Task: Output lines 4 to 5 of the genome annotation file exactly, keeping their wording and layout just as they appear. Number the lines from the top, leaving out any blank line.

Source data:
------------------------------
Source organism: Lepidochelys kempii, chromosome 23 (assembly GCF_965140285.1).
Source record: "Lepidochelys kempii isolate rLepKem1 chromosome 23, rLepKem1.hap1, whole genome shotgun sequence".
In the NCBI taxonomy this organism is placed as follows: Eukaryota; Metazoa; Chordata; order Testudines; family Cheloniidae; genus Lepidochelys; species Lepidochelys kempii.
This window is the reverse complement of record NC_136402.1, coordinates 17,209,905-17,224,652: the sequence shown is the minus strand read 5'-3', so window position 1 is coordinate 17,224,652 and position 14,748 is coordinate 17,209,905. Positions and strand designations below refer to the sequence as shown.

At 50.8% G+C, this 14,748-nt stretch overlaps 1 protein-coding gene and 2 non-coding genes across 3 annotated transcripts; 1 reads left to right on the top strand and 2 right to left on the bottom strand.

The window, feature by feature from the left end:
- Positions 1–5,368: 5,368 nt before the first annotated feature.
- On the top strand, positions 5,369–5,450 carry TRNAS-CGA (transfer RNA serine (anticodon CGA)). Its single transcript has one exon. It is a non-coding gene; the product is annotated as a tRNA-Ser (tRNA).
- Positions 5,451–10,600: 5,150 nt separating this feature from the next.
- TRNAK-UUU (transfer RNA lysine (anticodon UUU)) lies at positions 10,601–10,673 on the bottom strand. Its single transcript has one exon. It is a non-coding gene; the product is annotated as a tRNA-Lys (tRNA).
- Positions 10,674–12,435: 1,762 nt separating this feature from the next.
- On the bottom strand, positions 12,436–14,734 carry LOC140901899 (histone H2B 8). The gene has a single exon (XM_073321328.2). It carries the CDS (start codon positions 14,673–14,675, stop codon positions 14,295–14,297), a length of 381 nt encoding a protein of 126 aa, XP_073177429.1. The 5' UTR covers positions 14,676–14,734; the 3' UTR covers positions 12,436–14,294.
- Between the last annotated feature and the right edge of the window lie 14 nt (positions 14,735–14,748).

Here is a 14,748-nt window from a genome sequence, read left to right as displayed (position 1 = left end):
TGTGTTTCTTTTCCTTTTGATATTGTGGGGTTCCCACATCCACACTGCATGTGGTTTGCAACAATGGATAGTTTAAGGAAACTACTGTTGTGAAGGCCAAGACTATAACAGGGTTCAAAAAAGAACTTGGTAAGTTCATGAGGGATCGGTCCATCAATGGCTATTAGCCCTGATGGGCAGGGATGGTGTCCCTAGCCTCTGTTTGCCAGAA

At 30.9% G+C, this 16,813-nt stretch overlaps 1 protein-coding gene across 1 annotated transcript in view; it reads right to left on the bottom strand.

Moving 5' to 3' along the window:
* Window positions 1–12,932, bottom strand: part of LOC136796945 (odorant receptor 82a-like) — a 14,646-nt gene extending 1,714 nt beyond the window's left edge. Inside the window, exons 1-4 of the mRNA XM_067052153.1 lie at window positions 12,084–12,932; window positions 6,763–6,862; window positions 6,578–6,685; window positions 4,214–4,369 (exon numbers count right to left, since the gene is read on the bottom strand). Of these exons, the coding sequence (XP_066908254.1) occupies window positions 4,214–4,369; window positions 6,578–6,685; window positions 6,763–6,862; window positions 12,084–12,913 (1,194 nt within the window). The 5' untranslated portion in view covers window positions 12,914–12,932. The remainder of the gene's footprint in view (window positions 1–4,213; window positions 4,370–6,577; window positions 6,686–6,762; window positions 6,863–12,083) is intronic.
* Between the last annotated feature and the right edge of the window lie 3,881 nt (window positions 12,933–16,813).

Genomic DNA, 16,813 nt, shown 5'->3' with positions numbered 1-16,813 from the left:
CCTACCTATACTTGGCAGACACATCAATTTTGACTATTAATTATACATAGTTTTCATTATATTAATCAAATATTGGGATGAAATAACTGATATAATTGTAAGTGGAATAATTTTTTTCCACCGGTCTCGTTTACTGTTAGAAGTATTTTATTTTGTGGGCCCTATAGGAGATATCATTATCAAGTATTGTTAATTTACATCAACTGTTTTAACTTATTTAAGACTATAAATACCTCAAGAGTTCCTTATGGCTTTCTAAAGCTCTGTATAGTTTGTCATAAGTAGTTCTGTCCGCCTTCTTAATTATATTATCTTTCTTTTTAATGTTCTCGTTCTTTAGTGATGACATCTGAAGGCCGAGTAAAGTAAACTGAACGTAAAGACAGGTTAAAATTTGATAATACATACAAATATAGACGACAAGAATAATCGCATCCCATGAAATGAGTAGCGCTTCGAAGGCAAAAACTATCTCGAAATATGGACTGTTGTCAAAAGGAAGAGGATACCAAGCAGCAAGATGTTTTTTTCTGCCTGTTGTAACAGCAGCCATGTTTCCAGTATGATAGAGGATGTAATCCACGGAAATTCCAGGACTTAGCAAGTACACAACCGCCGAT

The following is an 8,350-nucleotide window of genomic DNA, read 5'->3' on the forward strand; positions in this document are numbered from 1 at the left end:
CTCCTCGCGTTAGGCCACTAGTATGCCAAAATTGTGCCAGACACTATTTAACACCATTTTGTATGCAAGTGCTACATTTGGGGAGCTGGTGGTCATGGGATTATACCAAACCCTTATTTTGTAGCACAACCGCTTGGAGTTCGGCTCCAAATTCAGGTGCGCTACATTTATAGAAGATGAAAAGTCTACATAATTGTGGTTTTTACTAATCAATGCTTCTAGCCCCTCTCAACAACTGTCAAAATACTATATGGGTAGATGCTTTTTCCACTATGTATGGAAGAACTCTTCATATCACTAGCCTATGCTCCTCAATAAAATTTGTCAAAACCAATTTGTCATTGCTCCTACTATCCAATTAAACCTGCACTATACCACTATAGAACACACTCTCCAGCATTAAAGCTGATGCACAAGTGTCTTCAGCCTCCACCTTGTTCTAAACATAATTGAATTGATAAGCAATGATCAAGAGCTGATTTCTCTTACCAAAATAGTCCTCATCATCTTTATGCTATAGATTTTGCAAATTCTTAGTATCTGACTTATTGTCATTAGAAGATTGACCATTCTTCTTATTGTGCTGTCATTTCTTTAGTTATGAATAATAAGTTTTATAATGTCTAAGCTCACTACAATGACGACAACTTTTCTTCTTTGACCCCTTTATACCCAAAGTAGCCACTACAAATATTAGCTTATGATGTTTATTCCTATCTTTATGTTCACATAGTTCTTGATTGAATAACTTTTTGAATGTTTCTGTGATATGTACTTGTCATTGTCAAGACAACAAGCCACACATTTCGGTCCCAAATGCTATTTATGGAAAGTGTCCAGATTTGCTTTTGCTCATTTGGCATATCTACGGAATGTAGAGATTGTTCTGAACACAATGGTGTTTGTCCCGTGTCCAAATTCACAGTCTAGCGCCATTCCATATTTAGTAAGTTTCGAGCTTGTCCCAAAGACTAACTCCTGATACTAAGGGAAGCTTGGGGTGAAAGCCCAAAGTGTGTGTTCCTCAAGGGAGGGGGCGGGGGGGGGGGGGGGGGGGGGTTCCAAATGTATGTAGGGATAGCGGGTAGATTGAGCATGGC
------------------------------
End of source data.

This window is the reverse complement of record NC_136402.1, coordinates 17,209,905-17,224,652: the sequence shown is the minus strand read 5'-3', so window position 1 is coordinate 17,224,652 and position 14,748 is coordinate 17,209,905. Positions and strand designations below refer to the sequence as shown.

At 50.8% G+C, this 14,748-nt stretch overlaps 1 protein-coding gene and 2 non-coding genes across 3 annotated transcripts; 1 reads left to right on the top strand and 2 right to left on the bottom strand.